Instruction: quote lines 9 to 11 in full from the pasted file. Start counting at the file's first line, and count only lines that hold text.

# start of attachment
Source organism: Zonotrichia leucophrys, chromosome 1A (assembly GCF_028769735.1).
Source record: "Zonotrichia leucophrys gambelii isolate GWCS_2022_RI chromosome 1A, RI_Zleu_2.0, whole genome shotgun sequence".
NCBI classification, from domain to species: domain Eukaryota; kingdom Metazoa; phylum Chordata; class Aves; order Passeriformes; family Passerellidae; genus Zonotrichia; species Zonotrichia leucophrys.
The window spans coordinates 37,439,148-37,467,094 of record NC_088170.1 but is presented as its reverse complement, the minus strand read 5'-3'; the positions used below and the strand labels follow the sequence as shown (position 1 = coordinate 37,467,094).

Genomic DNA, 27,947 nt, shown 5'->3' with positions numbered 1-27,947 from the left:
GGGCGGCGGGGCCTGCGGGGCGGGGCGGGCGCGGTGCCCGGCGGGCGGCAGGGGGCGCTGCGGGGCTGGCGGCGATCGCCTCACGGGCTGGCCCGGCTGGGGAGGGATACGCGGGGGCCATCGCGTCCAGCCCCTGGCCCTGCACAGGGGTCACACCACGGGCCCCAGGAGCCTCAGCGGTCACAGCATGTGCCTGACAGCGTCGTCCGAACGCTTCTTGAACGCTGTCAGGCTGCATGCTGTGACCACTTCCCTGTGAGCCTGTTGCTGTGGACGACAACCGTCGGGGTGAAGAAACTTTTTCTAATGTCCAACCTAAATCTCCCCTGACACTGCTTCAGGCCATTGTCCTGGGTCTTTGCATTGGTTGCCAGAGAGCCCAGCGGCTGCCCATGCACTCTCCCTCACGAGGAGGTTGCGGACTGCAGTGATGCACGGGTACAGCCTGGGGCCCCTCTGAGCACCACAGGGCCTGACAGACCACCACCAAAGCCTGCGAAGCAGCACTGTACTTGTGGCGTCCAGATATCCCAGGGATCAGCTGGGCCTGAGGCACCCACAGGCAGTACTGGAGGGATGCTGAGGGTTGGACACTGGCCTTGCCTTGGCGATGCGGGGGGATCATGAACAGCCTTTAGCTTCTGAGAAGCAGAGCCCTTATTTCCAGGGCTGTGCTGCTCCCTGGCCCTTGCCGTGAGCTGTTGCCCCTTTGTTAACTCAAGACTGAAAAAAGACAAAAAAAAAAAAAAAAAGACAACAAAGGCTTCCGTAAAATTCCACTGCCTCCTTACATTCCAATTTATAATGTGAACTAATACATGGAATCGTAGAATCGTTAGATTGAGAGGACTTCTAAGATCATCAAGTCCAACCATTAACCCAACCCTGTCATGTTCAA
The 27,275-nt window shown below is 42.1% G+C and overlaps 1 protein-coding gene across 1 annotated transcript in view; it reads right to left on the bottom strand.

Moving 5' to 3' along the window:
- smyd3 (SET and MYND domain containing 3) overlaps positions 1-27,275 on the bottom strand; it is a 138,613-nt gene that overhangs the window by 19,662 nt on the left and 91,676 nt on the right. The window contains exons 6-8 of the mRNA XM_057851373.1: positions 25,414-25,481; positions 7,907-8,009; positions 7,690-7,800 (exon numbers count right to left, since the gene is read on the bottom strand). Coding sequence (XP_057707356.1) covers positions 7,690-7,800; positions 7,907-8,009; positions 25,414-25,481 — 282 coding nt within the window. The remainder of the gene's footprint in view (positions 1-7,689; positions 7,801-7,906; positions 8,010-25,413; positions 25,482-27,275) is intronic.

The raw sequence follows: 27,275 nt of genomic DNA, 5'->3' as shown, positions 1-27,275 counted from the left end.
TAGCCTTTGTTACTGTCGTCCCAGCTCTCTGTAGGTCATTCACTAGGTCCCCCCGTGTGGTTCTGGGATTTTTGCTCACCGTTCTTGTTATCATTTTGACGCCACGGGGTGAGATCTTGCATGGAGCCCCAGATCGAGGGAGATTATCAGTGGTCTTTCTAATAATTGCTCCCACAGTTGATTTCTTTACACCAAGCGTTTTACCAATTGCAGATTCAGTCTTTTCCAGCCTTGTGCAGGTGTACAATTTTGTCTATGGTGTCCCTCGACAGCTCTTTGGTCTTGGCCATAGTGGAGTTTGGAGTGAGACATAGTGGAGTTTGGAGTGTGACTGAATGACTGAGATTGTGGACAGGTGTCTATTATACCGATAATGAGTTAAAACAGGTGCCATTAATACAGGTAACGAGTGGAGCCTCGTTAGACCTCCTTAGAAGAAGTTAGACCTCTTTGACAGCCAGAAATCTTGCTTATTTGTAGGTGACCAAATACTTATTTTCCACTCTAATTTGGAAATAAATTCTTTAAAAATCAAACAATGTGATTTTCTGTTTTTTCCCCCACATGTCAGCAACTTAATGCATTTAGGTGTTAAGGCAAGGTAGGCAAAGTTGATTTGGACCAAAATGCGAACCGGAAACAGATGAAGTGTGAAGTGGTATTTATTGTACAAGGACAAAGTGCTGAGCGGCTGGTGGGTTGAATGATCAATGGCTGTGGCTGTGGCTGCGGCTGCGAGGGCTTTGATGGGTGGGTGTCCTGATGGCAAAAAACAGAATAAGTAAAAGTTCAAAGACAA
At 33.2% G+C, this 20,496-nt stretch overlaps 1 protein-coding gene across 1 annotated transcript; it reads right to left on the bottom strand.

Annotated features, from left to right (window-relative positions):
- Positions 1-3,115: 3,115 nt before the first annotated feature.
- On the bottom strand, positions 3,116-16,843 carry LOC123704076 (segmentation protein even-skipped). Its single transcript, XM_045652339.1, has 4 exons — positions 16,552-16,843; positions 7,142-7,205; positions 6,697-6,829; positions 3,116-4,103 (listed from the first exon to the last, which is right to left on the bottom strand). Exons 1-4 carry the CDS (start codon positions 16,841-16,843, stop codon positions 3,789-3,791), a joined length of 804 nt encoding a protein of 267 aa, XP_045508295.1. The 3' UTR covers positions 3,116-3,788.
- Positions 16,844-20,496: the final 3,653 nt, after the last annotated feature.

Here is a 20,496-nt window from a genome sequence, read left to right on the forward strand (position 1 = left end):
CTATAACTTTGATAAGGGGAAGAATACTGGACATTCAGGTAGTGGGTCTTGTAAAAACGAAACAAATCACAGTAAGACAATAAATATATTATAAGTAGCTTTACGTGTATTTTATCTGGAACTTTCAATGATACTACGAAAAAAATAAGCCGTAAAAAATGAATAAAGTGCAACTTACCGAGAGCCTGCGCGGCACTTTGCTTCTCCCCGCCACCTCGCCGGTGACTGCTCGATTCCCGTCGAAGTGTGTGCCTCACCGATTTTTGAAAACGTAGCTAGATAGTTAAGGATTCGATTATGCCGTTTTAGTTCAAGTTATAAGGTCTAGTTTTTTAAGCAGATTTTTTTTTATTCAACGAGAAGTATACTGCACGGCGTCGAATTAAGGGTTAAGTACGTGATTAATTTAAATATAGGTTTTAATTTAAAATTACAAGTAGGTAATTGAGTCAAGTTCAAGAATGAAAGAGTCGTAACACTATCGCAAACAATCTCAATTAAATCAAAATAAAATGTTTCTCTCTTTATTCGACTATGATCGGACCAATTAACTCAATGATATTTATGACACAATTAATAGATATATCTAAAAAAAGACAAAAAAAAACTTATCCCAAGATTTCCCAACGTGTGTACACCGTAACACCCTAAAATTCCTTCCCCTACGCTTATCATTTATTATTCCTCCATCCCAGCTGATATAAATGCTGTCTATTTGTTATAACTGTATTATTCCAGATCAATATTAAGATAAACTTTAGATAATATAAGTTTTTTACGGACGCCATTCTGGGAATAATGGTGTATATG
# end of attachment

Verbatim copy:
- smyd3 (SET and MYND domain containing 3) overlaps positions 1-27,275 on the bottom strand; it is a 138,613-nt gene that overhangs the window by 19,662 nt on the left and 91,676 nt on the right. The window contains exons 6-8 of the mRNA XM_057851373.1: positions 25,414-25,481; positions 7,907-8,009; positions 7,690-7,800 (exon numbers count right to left, since the gene is read on the bottom strand). Coding sequence (XP_057707356.1) covers positions 7,690-7,800; positions 7,907-8,009; positions 25,414-25,481 — 282 coding nt within the window. The remainder of the gene's footprint in view (positions 1-7,689; positions 7,801-7,906; positions 8,010-25,413; positions 25,482-27,275) is intronic.

The raw sequence follows: 27,275 nt of genomic DNA, 5'->3' as shown, positions 1-27,275 counted from the left end.
TAGCCTTTGTTACTGTCGTCCCAGCTCTCTGTAGGTCATTCACTAGGTCCCCCCGTGTGGTTCTGGGATTTTTGCTCACCGTTCTTGTTATCATTTTGACGCCACGGGGTGAGATCTTGCATGGAGCCCCAGATCGAGGGAGATTATCAGTGGTCTTTCTAATAATTGCTCCCACAGTTGATTTCTTTACACCAAGCGTTTTACCAATTGCAGATTCAGTCTTTTCCAGCCTTGTGCAGGTGTACAATTTTGTCTATGGTGTCCCTCGACAGCTCTTTGGTCTTGGCCATAGTGGAGTTTGGAGTGAGACATAGTGGAGTTTGGAGTGTGACTGAATGACTGAGATTGTGGACAGGTGTCTATTATACCGATAATGAGTTAAAACAGGTGCCATTAATACAGGTAACGAGTGGAGCCTCGTTAGACCTCCTTAGAAGAAGTTAGACCTCTTTGACAGCCAGAAATCTTGCTTATTTGTAGGTGACCAAATACTTATTTTCCACTCTAATTTGGAAATAAATTCTTTAAAAATCAAACAATGTGATTTTCTGTTTTTTCCCCCACATGTCAGCAACTTAATGCATTTAGGTGTTAAGGCAAGGTAGGCAAAGTTGATTTGGACCAAAATGCGAACCGGAAACAGATGAAGTGTGAAGTGGTATTTATTGTACAAGGACAAAGTGCTGAGCGGCTGGTGGGTTGAATGATCAATGGCTGTGGCTGTGGCTGCGGCTGCGAGGGCTTTGATGGGTGGGTGTCCTGATGGCAAAAAACAGAATAAGTAAAAGTTCAAAGACAA